For democracies to function well, citizens need to hold leaders accountable, yet in many African nations demand for accountability appears low. This research tests the theory that because people are loss averse, taxation pushes citizens to demand more from their leaders.
Heavily subsidizing essential health products like insecticide-treated bed nets has the potential to substantially decrease child mortality in sub-Saharan Africa, but there is widespread concern that poor governance and limited accountability among health workers undermines the effectiveness of subsidy programs . Researchers measured the impact of several financial and monitoring incentives on the quality of bed net delivery to pregnant women in Ghana .
Vote-buying and vote-selling obstruct the democratic process, yet they remain pervasive in many developing democracies. Researchers asked voters in the Philippines to make a simple, unenforceable promise not to accept money from politicians or to promise to vote according to their conscience, even if they do accept money, to test the impact of promises on voters’ behavior. A majority of respondents made promises not to sell their votes.
To foster economic productivity and stability in post-conflict countries, many development organizations have created economic programs and psychosocial programs aimed at vulnerable youth. In Liberia, Innovations for Poverty Action worked with researchers to evaluate the impacts of a cash-for-work program and a psychosocial support program on the behavior and labor outcomes of young people.
Many local bureaucrats operate in settings with weak institutions and limited oversight, resulting in poor service delivery. A growing number of initiatives and studies seek to address this by empowering communities to monitor front-line service providers directly. This study tests another avenue: Empowering local politicians, who have the mandate but often lack the tools to monitor local bureaucrats, who in turn oversee front-line service providers.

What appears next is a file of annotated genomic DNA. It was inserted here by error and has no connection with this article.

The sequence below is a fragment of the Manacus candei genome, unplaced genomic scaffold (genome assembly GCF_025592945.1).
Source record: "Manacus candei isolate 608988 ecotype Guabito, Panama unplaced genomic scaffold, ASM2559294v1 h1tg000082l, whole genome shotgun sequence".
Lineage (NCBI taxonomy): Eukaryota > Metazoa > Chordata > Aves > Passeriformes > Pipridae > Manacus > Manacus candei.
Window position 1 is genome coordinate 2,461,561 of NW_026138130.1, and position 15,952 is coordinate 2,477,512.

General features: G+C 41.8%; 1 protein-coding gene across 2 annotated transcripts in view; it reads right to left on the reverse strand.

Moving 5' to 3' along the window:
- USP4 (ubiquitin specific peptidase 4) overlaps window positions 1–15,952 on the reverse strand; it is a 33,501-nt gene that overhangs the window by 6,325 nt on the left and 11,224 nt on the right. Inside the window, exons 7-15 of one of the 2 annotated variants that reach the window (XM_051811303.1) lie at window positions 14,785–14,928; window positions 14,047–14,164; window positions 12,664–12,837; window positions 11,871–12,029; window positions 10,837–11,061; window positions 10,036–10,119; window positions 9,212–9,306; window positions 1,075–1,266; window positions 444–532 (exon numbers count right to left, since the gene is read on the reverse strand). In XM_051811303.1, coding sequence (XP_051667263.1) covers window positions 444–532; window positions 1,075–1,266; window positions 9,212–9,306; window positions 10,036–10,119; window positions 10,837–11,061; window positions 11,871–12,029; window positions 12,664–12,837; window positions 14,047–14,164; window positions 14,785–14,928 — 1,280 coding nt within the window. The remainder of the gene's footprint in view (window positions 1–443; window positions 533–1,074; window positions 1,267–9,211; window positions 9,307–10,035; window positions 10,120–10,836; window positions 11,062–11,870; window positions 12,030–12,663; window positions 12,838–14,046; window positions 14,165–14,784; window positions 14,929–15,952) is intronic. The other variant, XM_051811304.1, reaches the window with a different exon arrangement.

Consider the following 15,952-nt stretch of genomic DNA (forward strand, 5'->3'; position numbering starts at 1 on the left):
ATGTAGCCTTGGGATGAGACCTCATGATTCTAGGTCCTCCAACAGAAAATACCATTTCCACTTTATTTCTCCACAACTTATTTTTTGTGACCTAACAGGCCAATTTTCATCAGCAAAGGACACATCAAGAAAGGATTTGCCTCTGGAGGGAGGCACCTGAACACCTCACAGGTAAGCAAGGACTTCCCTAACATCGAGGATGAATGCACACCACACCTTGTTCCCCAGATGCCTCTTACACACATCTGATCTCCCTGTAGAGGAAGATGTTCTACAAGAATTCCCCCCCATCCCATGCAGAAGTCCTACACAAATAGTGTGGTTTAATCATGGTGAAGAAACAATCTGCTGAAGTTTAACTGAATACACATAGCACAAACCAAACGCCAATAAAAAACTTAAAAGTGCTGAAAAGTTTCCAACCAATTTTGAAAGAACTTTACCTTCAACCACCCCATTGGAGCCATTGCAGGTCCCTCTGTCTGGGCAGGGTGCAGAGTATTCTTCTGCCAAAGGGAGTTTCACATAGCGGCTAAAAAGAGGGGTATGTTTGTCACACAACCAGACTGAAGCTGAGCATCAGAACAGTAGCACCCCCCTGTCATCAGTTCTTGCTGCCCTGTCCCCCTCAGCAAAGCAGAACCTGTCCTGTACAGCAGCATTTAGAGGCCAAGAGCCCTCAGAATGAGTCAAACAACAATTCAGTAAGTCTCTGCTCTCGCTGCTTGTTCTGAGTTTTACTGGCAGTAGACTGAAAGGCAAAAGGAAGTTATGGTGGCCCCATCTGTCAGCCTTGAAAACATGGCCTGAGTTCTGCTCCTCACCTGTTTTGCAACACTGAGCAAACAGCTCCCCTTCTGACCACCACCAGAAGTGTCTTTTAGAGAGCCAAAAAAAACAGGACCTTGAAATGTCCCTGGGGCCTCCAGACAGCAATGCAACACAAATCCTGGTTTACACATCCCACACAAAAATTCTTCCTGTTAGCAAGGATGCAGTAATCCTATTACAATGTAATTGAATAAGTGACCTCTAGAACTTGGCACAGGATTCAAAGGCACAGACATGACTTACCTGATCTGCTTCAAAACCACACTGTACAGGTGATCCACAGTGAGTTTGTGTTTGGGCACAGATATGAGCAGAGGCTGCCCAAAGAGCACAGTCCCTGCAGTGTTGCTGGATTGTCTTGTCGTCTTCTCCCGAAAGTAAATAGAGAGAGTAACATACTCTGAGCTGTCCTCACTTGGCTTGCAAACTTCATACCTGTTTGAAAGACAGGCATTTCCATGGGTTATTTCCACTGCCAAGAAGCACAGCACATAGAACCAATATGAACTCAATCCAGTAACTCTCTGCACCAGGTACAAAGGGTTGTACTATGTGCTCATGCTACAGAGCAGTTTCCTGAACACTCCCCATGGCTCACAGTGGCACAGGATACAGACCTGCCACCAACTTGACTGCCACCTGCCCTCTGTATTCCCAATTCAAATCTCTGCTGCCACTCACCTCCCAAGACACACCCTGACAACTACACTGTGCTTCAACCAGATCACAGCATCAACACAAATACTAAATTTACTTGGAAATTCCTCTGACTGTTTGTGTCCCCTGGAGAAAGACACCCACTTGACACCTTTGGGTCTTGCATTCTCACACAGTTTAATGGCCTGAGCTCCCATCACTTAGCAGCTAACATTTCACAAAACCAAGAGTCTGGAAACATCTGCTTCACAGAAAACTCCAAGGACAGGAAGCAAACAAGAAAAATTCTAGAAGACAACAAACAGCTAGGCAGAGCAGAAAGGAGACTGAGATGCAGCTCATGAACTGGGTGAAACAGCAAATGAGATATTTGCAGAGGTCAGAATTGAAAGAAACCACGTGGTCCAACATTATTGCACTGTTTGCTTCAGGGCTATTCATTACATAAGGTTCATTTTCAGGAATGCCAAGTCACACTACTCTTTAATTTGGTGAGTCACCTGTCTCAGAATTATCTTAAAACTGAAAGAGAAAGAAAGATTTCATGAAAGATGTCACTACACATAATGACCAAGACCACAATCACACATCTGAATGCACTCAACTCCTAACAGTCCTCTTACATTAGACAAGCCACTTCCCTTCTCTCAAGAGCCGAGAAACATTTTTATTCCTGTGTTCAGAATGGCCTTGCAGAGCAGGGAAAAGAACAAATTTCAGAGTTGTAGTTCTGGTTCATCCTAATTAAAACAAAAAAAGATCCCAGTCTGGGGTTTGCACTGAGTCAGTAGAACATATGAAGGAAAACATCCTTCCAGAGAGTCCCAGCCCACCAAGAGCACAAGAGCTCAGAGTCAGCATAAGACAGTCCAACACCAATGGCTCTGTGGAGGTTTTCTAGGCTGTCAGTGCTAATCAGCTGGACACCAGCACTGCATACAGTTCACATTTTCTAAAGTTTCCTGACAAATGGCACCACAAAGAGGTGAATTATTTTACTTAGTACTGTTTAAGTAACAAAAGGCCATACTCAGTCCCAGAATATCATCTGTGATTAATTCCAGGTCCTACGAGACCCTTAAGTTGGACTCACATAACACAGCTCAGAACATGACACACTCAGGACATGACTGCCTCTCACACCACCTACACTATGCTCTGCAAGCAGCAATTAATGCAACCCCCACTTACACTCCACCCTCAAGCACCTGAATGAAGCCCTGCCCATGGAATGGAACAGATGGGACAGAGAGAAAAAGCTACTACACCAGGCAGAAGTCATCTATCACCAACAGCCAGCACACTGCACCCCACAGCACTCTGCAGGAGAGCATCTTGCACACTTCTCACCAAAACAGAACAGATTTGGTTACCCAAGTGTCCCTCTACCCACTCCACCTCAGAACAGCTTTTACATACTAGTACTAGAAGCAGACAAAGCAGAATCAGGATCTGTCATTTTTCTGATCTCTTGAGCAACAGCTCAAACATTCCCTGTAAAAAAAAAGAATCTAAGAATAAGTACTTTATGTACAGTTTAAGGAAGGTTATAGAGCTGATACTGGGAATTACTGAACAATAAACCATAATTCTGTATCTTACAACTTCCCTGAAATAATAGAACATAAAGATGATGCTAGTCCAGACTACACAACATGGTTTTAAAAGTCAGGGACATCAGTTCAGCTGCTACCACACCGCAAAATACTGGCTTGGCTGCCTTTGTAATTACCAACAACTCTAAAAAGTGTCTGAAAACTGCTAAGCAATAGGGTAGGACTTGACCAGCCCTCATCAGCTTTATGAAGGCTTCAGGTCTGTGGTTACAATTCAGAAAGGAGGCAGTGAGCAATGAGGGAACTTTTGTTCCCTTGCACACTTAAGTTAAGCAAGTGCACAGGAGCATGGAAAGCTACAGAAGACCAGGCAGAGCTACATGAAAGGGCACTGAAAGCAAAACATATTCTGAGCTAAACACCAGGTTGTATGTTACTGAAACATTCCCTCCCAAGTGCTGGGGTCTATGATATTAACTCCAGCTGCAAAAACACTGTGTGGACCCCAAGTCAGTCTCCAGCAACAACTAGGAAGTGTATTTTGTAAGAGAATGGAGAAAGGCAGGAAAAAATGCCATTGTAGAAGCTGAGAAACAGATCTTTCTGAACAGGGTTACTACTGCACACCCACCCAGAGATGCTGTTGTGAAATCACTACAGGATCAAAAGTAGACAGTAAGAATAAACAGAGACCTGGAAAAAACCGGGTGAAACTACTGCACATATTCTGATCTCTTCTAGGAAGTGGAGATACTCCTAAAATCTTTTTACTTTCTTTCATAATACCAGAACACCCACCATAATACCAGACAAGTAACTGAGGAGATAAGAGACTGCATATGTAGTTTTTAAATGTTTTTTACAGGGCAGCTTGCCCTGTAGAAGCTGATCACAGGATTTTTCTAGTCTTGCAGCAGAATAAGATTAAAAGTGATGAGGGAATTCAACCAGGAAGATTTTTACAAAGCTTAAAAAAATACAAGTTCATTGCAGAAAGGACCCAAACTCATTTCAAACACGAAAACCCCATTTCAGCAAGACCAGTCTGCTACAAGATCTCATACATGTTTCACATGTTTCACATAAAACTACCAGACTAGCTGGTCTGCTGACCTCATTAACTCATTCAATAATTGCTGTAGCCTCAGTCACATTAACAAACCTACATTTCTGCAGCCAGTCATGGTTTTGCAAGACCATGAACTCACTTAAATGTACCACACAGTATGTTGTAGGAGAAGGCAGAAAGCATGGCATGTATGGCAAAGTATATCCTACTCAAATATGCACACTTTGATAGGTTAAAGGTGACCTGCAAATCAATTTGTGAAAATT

Some research suggests that individuals with higher levels of altruism are more attracted to public sector work, and recent studies indicate that public service motivation can serve as an indicator for strong job performance. Researchers conducted a randomized evaluation to test the impact of an all-expense-paid three-day leadership training workshop on incentivizing honest and competent youth to run for a village youth council.
Many post-conflict countries suffer from high rates of crime, violence, and unrest. Early warning systems, if viable, would help police and peacekeepers anticipate violence before it happens. But is it possible to predict where violence will occur? In response to this question, researchers built a statistical model based on data IPA gathered over four years in the most conflict-prone areas of Liberia.
Community-based approaches to development, also called community-driven development (CDD), seek to empower local communities to identify and implement the projects they most need. Researchers in this study in the Philippines are evaluating the impact of a national community-driven development program on governance, social capital, and socio-economic welfare.
The study is designed as a survey with an embedded experiment and took advantage of Mexico's privatized social security system, which requires workers to choose their retirement investment funds (AFOREs) from an approved list. This research project will collect detailed survey data and implement a series of field experiments in order to further understand the factors that determine workers' investment choices.
In Uganda, district governments are responsible for providing vital public services such as healthcare and education, but government accountability is relatively weak, leading to under-provision and low quality of services. Researchers worked with IPA to evaluate the impact of a program designed to improve local government accountability and the provision of services: disseminating information to citizens about district politicians’ performance via scorecards.
Growing evidence from psychology and behavioral economics research shows that behavior can be influenced by leveraging social norms and emotions. Researchers examined the effect of a series of informational messages on participation in a recycling program in Peru. The messages sought to elicit pressures such as social norms, peer comparison, conformity, authority, and the environmental or social benefits to increased participation.
While the accountability and inclusiveness of institutions are often considered key determinants of economic performance, there is little agreement about how institutions should be designed. Researchers evaluated the impact of a community-driven development program in Sierra Leone designed to establish more inclusive and accountable local decision-making infrastructure by providing villages with small development grants to be allocated by village committees.
While primary school enrollment has risen sharply around the world, the quality of education remains low in many countries. Researchers examined whether increasing community oversight and participation could improve education outcomes in Uttar Pradesh, India.